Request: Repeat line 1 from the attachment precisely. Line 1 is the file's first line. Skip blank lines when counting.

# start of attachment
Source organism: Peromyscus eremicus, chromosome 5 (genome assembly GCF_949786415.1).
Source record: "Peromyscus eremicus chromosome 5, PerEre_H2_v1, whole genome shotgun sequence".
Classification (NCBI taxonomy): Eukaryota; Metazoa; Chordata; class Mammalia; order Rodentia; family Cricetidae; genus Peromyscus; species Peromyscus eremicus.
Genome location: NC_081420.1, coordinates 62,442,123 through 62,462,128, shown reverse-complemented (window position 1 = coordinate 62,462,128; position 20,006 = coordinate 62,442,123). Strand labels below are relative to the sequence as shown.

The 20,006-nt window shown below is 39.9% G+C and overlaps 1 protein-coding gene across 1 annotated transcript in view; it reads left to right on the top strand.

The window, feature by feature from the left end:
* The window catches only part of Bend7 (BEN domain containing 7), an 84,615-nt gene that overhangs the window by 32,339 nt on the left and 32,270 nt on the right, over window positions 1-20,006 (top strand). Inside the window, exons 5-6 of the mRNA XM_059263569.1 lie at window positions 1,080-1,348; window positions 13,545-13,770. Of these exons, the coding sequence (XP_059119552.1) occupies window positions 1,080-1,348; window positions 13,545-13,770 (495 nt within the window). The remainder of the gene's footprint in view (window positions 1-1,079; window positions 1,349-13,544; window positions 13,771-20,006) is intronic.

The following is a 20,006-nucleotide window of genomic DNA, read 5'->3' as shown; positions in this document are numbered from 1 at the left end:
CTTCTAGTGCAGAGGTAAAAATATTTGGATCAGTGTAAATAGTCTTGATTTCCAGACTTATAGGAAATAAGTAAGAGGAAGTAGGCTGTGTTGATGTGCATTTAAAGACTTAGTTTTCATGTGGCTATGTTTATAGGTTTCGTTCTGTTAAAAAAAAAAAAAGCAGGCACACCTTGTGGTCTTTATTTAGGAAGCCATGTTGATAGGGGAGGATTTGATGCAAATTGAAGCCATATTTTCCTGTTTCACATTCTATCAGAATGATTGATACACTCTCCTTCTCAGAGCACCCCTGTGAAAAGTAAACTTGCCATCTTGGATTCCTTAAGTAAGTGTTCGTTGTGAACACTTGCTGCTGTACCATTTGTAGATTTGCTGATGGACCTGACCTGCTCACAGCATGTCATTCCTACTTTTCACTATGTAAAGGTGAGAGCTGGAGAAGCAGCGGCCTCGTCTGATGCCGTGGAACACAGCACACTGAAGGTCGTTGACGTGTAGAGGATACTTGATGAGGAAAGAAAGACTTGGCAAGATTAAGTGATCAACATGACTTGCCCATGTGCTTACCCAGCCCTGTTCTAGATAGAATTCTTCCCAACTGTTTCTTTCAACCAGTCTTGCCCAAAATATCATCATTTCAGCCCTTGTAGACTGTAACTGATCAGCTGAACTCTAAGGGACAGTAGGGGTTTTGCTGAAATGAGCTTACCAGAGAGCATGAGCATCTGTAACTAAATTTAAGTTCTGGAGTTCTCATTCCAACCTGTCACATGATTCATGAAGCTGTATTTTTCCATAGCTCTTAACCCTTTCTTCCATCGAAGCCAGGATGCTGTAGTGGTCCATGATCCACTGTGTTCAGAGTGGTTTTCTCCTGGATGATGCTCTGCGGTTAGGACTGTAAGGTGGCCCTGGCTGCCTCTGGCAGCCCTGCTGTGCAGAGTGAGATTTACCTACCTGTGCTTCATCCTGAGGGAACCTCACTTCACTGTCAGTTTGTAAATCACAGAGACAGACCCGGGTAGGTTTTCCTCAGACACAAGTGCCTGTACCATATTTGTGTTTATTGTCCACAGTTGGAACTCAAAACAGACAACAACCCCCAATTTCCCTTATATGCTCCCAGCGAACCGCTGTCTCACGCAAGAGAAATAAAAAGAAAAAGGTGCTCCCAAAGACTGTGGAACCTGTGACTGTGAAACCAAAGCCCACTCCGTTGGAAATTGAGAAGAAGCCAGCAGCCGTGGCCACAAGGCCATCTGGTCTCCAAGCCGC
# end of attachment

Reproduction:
Source organism: Peromyscus eremicus, chromosome 5 (genome assembly GCF_949786415.1).